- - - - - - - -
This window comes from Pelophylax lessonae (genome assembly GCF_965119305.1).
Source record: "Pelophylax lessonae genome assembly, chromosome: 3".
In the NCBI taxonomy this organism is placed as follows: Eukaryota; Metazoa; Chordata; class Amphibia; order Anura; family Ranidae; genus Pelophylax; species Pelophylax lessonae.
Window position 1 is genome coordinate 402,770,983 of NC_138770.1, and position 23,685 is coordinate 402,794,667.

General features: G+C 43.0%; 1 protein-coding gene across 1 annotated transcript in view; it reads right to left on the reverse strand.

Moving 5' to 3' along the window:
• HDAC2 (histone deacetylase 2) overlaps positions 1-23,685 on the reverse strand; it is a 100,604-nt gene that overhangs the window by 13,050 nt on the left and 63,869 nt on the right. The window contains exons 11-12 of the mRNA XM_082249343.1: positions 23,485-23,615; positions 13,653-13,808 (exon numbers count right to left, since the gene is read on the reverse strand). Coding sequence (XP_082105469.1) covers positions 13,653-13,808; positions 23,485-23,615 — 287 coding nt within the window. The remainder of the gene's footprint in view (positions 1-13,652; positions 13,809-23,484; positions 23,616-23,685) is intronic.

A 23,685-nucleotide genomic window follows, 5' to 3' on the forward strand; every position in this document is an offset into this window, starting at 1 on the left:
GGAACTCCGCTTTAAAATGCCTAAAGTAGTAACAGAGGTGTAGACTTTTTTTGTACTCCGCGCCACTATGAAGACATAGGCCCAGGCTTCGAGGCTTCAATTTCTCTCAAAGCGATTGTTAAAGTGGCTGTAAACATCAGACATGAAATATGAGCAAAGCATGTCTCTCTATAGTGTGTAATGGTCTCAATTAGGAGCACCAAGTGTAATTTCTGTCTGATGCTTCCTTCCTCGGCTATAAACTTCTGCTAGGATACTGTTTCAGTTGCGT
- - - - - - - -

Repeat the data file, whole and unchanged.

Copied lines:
This window comes from Pelophylax lessonae (genome assembly GCF_965119305.1).
Source record: "Pelophylax lessonae genome assembly, chromosome: 3".
In the NCBI taxonomy this organism is placed as follows: Eukaryota; Metazoa; Chordata; class Amphibia; order Anura; family Ranidae; genus Pelophylax; species Pelophylax lessonae.
Window position 1 is genome coordinate 402,770,983 of NC_138770.1, and position 23,685 is coordinate 402,794,667.

General features: G+C 43.0%; 1 protein-coding gene across 1 annotated transcript in view; it reads right to left on the reverse strand.

Moving 5' to 3' along the window:
• HDAC2 (histone deacetylase 2) overlaps positions 1-23,685 on the reverse strand; it is a 100,604-nt gene that overhangs the window by 13,050 nt on the left and 63,869 nt on the right. The window contains exons 11-12 of the mRNA XM_082249343.1: positions 23,485-23,615; positions 13,653-13,808 (exon numbers count right to left, since the gene is read on the reverse strand). Coding sequence (XP_082105469.1) covers positions 13,653-13,808; positions 23,485-23,615 — 287 coding nt within the window. The remainder of the gene's footprint in view (positions 1-13,652; positions 13,809-23,484; positions 23,616-23,685) is intronic.

A 23,685-nucleotide genomic window follows, 5' to 3' on the forward strand; every position in this document is an offset into this window, starting at 1 on the left:
GGAACTCCGCTTTAAAATGCCTAAAGTAGTAACAGAGGTGTAGACTTTTTTTGTACTCCGCGCCACTATGAAGACATAGGCCCAGGCTTCGAGGCTTCAATTTCTCTCAAAGCGATTGTTAAAGTGGCTGTAAACATCAGACATGAAATATGAGCAAAGCATGTCTCTCTATAGTGTGTAATGGTCTCAATTAGGAGCACCAAGTGTAATTTCTGTCTGATGCTTCCTTCCTCGGCTATAAACTTCTGCTAGGATACTGTTTCAGTTGCGT